One of the biggest paradoxes in physics
today is one that sounds straight out of a science fiction novel. What would
happen if you fell into a black hole? Rest assured, the answer to this bizarre question is that you would die
– that is not up for discussion. But it is how exactly you would die that is
keeping physicists up at night. There are currently two major theories fighting over this horrifying
scenario and the outcome of this battle could revolutionize the fundamental
laws of our universe.
To begin to understand this controversy, we need to first understand
what a black hole is. A black hole is a
region in space where the force of gravity is so strong that even light is not able to escape. Although some black holes are thought to have formed
in the early universe, soon after the big bang, most medium-sized black holes form
when the center of a very massive star collapses in upon itself.
For most of the past century, the
scientific community thought that the extreme gravitational pull would crush
all the matter that made up the black hole into a one-dimensional point, called
a singularity which is not only incredibly massive, but also incredibly dense.
The closer you are to this point, the stronger the gravitational attraction is.
An analogy inspired by William G. Unruh of the University of British
Columbia, one of the pioneers in black hole quantum mechanics, helps to explain
the significance of this pull. Imagine sitting in a boat, carried along a river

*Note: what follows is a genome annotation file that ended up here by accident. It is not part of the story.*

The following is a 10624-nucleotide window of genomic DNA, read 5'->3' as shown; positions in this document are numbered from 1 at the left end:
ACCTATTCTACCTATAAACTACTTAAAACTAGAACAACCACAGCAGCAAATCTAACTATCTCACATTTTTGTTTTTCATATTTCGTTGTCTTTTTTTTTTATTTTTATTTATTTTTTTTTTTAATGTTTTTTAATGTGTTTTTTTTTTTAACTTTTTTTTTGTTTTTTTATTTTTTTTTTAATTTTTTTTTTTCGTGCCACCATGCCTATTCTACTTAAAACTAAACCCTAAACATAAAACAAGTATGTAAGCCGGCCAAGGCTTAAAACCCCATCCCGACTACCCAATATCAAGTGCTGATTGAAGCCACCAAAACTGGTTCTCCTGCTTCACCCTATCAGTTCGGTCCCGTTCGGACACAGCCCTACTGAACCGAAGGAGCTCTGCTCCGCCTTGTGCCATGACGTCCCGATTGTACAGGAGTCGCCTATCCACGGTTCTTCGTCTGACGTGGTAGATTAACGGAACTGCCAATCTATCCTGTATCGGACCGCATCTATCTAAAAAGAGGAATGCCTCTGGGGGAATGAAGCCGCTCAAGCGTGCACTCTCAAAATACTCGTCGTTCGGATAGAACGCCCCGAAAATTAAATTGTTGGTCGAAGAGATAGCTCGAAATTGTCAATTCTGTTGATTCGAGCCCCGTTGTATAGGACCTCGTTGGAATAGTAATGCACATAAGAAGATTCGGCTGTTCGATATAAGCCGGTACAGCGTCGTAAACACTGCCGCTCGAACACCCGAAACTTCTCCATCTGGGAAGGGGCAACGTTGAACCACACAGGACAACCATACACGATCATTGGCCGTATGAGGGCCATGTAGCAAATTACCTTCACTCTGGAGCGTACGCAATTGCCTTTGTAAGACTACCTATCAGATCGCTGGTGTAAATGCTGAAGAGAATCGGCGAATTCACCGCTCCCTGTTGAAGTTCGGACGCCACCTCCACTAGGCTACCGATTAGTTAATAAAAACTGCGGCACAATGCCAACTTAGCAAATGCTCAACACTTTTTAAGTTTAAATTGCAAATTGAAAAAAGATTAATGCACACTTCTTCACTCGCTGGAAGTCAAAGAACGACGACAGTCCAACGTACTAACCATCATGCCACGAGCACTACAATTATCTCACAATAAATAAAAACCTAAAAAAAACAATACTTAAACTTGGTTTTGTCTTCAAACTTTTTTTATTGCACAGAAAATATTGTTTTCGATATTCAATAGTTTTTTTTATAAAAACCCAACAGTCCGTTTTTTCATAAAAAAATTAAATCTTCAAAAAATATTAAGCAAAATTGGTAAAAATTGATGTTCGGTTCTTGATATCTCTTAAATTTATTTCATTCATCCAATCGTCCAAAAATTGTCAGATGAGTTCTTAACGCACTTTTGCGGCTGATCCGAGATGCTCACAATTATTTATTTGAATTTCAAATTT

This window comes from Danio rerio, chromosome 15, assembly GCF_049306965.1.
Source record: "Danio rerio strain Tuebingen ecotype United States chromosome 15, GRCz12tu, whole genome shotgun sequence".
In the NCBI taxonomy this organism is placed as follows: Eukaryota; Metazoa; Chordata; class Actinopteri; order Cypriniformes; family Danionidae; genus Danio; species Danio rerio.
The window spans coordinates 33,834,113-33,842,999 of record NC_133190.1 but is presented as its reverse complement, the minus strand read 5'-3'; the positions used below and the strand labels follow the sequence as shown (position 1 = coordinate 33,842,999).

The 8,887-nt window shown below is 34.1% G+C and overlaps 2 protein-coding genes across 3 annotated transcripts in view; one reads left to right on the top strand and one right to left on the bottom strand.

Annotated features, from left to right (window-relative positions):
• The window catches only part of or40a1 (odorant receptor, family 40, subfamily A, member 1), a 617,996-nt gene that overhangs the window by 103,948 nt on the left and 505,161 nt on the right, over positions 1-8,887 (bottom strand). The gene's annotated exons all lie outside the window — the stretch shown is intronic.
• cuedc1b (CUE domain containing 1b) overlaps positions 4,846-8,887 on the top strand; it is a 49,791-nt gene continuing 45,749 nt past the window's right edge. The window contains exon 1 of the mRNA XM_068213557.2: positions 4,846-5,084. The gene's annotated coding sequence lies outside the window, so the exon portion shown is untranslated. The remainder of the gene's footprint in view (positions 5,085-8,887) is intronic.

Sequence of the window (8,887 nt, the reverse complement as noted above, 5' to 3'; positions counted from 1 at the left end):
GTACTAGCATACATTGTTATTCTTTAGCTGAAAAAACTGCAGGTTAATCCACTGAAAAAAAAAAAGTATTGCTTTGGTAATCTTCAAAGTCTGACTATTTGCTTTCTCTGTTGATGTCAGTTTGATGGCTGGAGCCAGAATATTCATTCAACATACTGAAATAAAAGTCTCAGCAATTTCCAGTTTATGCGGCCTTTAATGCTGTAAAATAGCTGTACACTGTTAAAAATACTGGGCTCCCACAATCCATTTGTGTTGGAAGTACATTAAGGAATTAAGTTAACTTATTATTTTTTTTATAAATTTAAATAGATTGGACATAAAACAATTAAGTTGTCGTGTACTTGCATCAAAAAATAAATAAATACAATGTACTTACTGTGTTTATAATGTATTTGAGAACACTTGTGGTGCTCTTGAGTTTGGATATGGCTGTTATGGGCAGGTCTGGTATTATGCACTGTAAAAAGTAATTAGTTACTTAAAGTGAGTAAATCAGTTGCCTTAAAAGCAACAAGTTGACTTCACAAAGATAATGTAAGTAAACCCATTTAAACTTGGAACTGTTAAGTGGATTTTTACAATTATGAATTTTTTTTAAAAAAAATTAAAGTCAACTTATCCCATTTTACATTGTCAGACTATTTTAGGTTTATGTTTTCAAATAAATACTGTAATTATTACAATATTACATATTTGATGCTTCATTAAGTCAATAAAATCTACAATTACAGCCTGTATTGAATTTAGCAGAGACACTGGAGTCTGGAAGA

that leads towards a waterfall. If you are significantly far away from the
cliff, you can easily row your boat to safety. But once you get far enough
downstream, no matter how fast you row your boat in the opposite direction, you
cannot escape the pull of the water. For black holes, this ‘point of no return’
is called the event horizon and it is the place beyond which nothing, not even
light can escape.
So, what would happen if you
fell into a black hole? For years scientists thought they knew how you
would meet your end. Imagine falling into the black hole feet first. As your
feet are closer to the black hole, they would feel a stronger gravitational
force and will thus start to move faster than the rest of your body, causing
you to get stretched into a long noodle. Physicists call this process
spaghettification idea satisfied scientists until 1974, when Hawking dropped a bombshell.
He proposed what is now a widely accepted idea about the nature of black holes.
that black holes emit particles in the form of Hawking radiation which
causes black holes to shrink in size and eventually evaporate completely.
But there is a problem with
this idea. It violates one of the fundamental principles of quantum mechanics –
information cannot be destroyed.